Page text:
Citing improvements in many of its markets, luxury-home builder Toll Bros. Inc. reported Wednesday that its second-quarter loss was about half that of the same period in 2009.
The Horsham company said its net loss was $40.4 million, or 24 cents a share, compared with $83.2 million (52 cents a share) in the second quarter of 2009. That included pretax write-down of $42.3 million, compared with $119.6 million a year earlier.
Excluding write-downs, the second-quarter pretax loss was $9.5 million, compared with $2.3 million in the 2009 period. The loss was related to a Superfund-site designation near a New York project, issues in a Nevada master-planned development, and the anticipated closing and sale of a project in the Southeast.
Although second-quarter revenue dropped 22 percent from the 2009 quarter, to $311.3 million, the value of net signed contracts for the period rose 56 percent, to $464.6 million.
The number of houses delivered to buyers in the second quarter fell 16 percent, to 543 units, while net signed contracts rose 41 percent, to 820 units. The cancellation rate fell to 5.3 percent, from 21.7 percent a year earlier, or 46 vs. 161.
Although not anticipating a rapid return to boom times, Toll Bros. chief executive officer Robert I. Toll said: "It appears our business has emerged from the tunnel and into a bit of daylight.
"We believe many markets are turning the corner, and housing in general is beginning its recovery," said Toll, who steps down as CEO on June 16 after 43 years.
"The high rate of unemployment, coupled with volatility in the financial markets, continues to weigh on the nation's psyche," he said. "We believe that, as the unemployment rate comes down and confidence improves, pent-up demand will be released, and, gradually, more buyers will step into the market."
Toll will remain executive board chairman, but he will be replaced as CEO by Douglas C. Yearley Jr., the company's executive vice president.
Yearley said Toll's "urban metro New York City market and most of the suburban corridor from metro Washington, D.C., to metro Boston are doing better." "We have also seen notable improvement in parts of California and North Carolina."
Toll, 69, said in an interview last week that sales in New England and the Mid-Atlantic region were "snowballing," and he emphasized that there were parts of California that had not been seriously affected by the downturn, and so building there continues.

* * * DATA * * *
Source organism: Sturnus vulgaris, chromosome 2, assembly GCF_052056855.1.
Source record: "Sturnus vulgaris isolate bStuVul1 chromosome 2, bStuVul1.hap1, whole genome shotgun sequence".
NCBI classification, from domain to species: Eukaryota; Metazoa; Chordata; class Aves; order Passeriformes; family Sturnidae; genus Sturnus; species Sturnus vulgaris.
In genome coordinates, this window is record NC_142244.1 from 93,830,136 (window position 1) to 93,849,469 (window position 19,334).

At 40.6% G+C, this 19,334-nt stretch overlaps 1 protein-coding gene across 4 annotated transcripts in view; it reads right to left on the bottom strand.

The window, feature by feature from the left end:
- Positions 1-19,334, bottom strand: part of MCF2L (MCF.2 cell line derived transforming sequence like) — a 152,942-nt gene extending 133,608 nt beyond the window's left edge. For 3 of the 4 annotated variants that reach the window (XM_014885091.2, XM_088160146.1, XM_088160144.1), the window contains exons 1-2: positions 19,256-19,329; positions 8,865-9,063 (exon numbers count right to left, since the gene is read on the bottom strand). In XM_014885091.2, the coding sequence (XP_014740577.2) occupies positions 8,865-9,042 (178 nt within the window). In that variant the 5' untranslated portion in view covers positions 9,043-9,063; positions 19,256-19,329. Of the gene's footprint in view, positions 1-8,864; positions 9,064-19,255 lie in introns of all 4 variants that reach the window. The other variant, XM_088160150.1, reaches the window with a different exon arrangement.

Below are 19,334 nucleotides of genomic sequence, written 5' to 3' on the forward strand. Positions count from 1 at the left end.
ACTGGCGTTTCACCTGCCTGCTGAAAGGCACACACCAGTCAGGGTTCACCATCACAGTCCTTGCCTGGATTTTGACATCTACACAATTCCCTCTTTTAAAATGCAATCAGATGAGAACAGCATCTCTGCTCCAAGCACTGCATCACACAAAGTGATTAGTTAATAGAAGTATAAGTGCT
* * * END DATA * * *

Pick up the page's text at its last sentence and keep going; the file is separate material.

He said the obvious signs of recovery in the housing market had resulted in his decision to hand the reins over to Yearley, 50.
Though other segments of the new-home market appear to have benefited from the now-expired federal tax credit, the luxury-home market, in which a maximum $6,500 has little effect on price, did not.
On the other hand, Toll said, activity has increased markedly since May 1 in many of the company's communities in 20 states.
"May's activity suggests that for us the tax credit wasn't the determinant," but instead it was "an increase in confidence among our buyers in their job security, their ability to sell their existing homes, and general trends in home prices," he said.
In the last 12 months, the number of communities in the 20 states has been reduced by 50, to 190 from 240. The company has 33,600 lots owned and optioned, the most since 2006, when there were more than 91,000.
In the second quarter, "our lot count increased for the first time in four years," Yearley said. "We are seeing better land deals from financial institutions and traditional sellers than last year."
Rather than expand to more markets, Yearley said, his strategy as CEO will be "to increase our share in the markets we already are in and return to profitability." He said the company also was looking into other lines outside home-building, including buying real estate portfolios.
He began his career at Toll buying distressed property held by failed savings and loans.
As of April 30, Toll's backlog had risen to $993.5 million from $944.3 million a year earlier.
Toll expects to deliver 2,200 to 2,750 houses in fiscal 2010, with an average price of $540,000 to $560,000 in the last six months of the year, according to chief financial officer Joel H. Rassman.
The earnings report helped boost Toll's shares on the New York Stock Exchange to $20.78, up 17 cents.